In 1955 James Plunkett took part in a controversial cultural visit to the Soviet Union with Antony Cronin and other writers and artists. Condemnation of the visit, led by the Catholic weekly newspaper The Standard, included criticism in the Dail, votes of censure at a number of County Councils and, most seriously, a motion to dismiss Plunkett from the union.  Brendan Behan told Plunkett he deplored the witch-hunt and offered to write to the newspapers in his defense. Plunkett wrote later: “I was alarmed, knowing that public sympathy from a notorious non- conformist such as Brendan would ruin me altogether. He begged me not to worry. He intended to sign the letter (he said) Mother of Six. Then he looked down at his pint drinker’s belly which protruded for several inches between him and the counter and contemplated it for some time. "On second thoughts ' he decided at last 'maybe I should make it Mother of Seven'. “ Plunkett also recalled that whenever he was asked later what he could have learned about the Soviet Union in a four week visit, he would reply: 'Not much, but I learned a hell of a lot about Ireland'.

But the Soviet visit had one good outcome – it helped Plunkett resolve to leave the union job and to seek full-time work with Radio Eireann.  During the early 1950s he had begun contributing talks, short stories and plays to the station (having earlier played for a time with its Orchestra) and in 1955 he applied for and got a full time staff post there as Assistant Head of Drama and Variety. He found himself an intellectual atmosphere led by people he said had “culture and integrity”.  The Head of the Drama and Variety department was Michael O'hAodha and others there included novelists Francis Mac Manus and Philip Rooney and poet Roibeaird O'Farachain.

It was for Radio Eireann that Plunkett wrote his first draft of the Strumpet story with the play Big Jim in 1954.  As described by the poet Thomas Kinsella: “ It is Justice, no mere abstraction but something worth striving for, which is the "Hero" of "Big Jim".  In a review Kinsella summarised the play:  "The characters are a number of families in a tenement house whose lives are ruined by the rigors of their working conditions and who later suffer the far more soul testing demands of the strike. They engage in the struggle to survive, or die, against the back-drop of Larkin's personality."  The cast of the play included a future President of the Irish Congress of Trade Unions, Charles McCarthy, then a Radio Eireann actor, and a future General Secretary Ruairi Roberts, who played Larkin.

The success of the radio play led to it being expanded for the stage in the Abbey Theatre as The Risen People in 1958. The suggestion to expand it came from Sean 0'Casey, who wrote later to David Krause: "I am glad you met Jim Plunkett. He wrote a radio drama about Jim Larkin and sent me the book of what he had written. I thought it good, and recommended him to lengthen it, and make it fit for stage. I'm glad he did this and wish the work every possible success. He is as you say an Honest writer, and brave too; he has written some fine short stories and has a fine literary talent. But he too must walk warily."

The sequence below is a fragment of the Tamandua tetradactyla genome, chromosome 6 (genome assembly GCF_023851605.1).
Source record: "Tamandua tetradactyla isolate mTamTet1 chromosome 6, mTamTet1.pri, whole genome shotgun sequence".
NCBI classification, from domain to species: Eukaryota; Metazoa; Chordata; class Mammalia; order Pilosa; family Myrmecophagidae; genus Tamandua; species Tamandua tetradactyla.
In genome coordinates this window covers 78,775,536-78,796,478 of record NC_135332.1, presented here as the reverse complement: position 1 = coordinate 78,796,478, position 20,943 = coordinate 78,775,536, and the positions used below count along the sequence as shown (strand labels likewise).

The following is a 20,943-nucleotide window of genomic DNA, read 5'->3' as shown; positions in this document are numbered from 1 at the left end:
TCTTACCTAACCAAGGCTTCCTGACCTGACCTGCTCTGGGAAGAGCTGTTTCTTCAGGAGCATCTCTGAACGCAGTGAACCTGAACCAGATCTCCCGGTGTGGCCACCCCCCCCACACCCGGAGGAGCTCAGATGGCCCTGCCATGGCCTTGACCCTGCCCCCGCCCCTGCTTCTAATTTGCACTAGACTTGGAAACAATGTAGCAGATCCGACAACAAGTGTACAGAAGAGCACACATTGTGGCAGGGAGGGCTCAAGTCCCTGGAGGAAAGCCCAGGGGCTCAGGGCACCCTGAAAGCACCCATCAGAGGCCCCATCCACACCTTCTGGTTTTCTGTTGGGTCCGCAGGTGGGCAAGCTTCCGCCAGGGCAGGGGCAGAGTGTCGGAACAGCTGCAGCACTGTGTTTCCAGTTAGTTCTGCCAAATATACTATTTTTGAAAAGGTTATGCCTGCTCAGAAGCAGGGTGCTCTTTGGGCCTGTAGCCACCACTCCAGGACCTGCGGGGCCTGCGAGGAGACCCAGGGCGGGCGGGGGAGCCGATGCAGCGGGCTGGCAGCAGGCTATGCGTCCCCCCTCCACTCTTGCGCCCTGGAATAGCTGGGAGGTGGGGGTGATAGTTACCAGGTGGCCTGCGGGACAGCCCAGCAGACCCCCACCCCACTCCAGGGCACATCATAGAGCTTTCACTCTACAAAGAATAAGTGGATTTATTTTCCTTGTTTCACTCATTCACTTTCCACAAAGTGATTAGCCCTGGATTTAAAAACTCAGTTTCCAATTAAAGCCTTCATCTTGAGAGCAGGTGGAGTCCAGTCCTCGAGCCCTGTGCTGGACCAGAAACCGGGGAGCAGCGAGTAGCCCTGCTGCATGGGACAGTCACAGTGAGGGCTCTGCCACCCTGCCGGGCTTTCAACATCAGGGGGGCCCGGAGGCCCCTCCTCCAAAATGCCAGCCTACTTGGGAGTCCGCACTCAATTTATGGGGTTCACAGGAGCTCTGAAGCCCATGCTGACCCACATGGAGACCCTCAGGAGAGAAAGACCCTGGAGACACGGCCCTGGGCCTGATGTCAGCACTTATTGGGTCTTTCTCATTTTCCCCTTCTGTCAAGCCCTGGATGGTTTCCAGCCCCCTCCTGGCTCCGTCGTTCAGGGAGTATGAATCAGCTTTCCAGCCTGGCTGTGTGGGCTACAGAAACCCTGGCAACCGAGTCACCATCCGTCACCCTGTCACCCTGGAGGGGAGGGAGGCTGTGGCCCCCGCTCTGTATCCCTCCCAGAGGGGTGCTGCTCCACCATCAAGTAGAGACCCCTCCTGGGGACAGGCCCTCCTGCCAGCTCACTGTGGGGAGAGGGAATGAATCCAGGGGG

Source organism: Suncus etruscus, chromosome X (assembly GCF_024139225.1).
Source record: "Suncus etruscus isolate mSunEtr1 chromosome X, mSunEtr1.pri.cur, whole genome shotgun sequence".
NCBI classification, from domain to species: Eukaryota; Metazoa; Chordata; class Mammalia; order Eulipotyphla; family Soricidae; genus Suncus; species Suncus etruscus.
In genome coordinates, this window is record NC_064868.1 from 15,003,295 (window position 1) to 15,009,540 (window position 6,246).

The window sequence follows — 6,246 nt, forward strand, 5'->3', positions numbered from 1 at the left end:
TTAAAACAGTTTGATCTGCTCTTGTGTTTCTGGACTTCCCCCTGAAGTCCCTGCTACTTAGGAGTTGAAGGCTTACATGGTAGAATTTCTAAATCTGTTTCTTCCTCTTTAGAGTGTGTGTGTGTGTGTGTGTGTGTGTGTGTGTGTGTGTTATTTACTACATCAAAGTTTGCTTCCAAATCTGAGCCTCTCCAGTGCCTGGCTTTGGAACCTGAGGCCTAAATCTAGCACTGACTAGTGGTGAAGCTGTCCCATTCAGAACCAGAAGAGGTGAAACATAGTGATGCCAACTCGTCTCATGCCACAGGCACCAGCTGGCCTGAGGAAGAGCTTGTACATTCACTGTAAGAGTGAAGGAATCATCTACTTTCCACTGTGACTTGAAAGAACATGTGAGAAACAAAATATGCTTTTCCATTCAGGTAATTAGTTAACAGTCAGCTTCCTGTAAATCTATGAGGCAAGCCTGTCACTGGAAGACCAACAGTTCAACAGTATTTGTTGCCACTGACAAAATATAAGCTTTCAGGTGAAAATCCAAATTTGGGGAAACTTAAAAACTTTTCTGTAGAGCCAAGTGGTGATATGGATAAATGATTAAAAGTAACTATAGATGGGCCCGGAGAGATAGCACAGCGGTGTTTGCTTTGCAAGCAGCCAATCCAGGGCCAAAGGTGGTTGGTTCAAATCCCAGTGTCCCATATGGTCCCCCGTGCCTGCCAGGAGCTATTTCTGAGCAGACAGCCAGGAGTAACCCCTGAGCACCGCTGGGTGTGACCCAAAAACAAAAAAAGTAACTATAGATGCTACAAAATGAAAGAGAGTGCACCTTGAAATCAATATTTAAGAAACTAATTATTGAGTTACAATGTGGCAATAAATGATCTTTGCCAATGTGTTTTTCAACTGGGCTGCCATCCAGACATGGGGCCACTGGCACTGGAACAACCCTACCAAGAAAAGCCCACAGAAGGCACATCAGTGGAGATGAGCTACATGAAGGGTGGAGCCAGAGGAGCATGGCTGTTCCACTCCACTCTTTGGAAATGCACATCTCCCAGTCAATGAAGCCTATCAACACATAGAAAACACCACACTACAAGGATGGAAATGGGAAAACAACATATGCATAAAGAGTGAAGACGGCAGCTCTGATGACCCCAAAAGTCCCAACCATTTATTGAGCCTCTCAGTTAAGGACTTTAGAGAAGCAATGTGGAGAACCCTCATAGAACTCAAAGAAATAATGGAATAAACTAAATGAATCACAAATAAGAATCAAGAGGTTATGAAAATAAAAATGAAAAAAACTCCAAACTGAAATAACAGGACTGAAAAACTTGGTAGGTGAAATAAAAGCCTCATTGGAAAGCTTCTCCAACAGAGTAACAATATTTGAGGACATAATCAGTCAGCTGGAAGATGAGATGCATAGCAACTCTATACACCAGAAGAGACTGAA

Sean O'Casey also corresponded with Plunkett over the years, even warning him about inferior productions of the play. He helped get it produced in Britain by writing an endorsement for the play:  "The Risen People is a play about the great lock-out of 1913 in Ireland, when the workers fought for the right to choose the union they believed served their interests best; and they choose what we all knew as "Jim Larkin's union". Larkin was undoubtedly the greatest Labour Leader Ireland ever had and it is doubtful if there was then or now any Labour Leader equal to him. "The greatest Irishman since Parnell" said Bernard Shaw and the fighting sage was right. The Leader does not appear in this play but his is the spirit that moves its action. It is a blend of realism and imagination- which in my opinion, should be part of every play." But O'Casey had one criticism: "I'm sorry the Citizen Army doesn't come into the play for this, founded by Jim Larkin, was the force which put the fear of God into the opposition employers and their police coadjutors. This armed battalion, stationed always at a strategic place, ensured that the workers could hold their meetings in peace and safety." 

The Risen People was a great success at the Abbey Theatre with an initial five week run and it was also staged in Cork, London and Belfast. Brendan Behan gave it this enthusiastic reception: "Anyone with a feeling for the great heart of Dublin can see it beating in this magnificent work.  I am sorry to say this, being in the racket myself, but this is the best play about Dublin people their troubles, their humour and their lives that I have seen since O'Casey". The Abbey production was attended by representatives of the publishers Hutchinson’s who were publishing Plunkett's short story collection. They commissioned a novel from him and it was decided that the story would be expanded to cover the period from 1907 to 1914. The writing of it took ten years and it was titled Strumpet City.

Click on image to listen to an RTÉ History Show special on Strumpet City.